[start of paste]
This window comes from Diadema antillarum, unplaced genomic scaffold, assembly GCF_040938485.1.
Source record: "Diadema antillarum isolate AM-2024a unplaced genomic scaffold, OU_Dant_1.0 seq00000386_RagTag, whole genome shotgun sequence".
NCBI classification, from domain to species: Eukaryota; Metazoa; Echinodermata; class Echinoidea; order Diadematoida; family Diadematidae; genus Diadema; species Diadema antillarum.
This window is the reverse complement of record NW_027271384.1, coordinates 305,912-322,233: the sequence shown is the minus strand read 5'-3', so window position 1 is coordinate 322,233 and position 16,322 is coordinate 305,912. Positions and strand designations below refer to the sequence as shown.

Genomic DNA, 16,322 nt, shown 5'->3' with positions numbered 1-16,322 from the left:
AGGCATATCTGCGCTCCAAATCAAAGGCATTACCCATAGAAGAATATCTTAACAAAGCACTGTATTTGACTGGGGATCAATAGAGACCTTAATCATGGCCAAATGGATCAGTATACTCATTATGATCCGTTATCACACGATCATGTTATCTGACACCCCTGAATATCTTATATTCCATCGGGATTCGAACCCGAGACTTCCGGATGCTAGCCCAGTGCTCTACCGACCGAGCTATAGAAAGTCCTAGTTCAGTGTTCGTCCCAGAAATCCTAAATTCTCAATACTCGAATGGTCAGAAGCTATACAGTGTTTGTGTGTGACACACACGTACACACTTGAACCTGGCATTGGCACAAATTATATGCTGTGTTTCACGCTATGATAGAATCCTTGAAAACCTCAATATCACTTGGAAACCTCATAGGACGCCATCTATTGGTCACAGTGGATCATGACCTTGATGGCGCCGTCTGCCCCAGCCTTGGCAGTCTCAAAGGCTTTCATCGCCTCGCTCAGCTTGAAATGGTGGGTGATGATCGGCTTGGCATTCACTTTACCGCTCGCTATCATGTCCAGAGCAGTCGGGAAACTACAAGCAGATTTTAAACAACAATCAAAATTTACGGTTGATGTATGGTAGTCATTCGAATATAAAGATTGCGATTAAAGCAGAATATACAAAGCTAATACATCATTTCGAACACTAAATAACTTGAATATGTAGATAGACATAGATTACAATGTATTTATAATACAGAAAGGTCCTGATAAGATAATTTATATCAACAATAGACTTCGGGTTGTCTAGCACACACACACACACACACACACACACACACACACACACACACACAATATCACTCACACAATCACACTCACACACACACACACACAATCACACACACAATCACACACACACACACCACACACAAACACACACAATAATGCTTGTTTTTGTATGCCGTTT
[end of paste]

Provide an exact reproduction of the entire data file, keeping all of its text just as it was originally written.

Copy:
This window comes from Diadema antillarum, unplaced genomic scaffold, assembly GCF_040938485.1.
Source record: "Diadema antillarum isolate AM-2024a unplaced genomic scaffold, OU_Dant_1.0 seq00000386_RagTag, whole genome shotgun sequence".
NCBI classification, from domain to species: Eukaryota; Metazoa; Echinodermata; class Echinoidea; order Diadematoida; family Diadematidae; genus Diadema; species Diadema antillarum.
This window is the reverse complement of record NW_027271384.1, coordinates 305,912-322,233: the sequence shown is the minus strand read 5'-3', so window position 1 is coordinate 322,233 and position 16,322 is coordinate 305,912. Positions and strand designations below refer to the sequence as shown.

Genomic DNA, 16,322 nt, shown 5'->3' with positions numbered 1-16,322 from the left:
AGGCATATCTGCGCTCCAAATCAAAGGCATTACCCATAGAAGAATATCTTAACAAAGCACTGTATTTGACTGGGGATCAATAGAGACCTTAATCATGGCCAAATGGATCAGTATACTCATTATGATCCGTTATCACACGATCATGTTATCTGACACCCCTGAATATCTTATATTCCATCGGGATTCGAACCCGAGACTTCCGGATGCTAGCCCAGTGCTCTACCGACCGAGCTATAGAAAGTCCTAGTTCAGTGTTCGTCCCAGAAATCCTAAATTCTCAATACTCGAATGGTCAGAAGCTATACAGTGTTTGTGTGTGACACACACGTACACACTTGAACCTGGCATTGGCACAAATTATATGCTGTGTTTCACGCTATGATAGAATCCTTGAAAACCTCAATATCACTTGGAAACCTCATAGGACGCCATCTATTGGTCACAGTGGATCATGACCTTGATGGCGCCGTCTGCCCCAGCCTTGGCAGTCTCAAAGGCTTTCATCGCCTCGCTCAGCTTGAAATGGTGGGTGATGATCGGCTTGGCATTCACTTTACCGCTCGCTATCATGTCCAGAGCAGTCGGGAAACTACAAGCAGATTTTAAACAACAATCAAAATTTACGGTTGATGTATGGTAGTCATTCGAATATAAAGATTGCGATTAAAGCAGAATATACAAAGCTAATACATCATTTCGAACACTAAATAACTTGAATATGTAGATAGACATAGATTACAATGTATTTATAATACAGAAAGGTCCTGATAAGATAATTTATATCAACAATAGACTTCGGGTTGTCTAGCACACACACACACACACACACACACACACACACACACACACACACAATATCACTCACACAATCACACTCACACACACACACACACAATCACACACACAATCACACACACACACACCACACACAAACACACACAATAATGCTTGTTTTTGTATGCCGTTT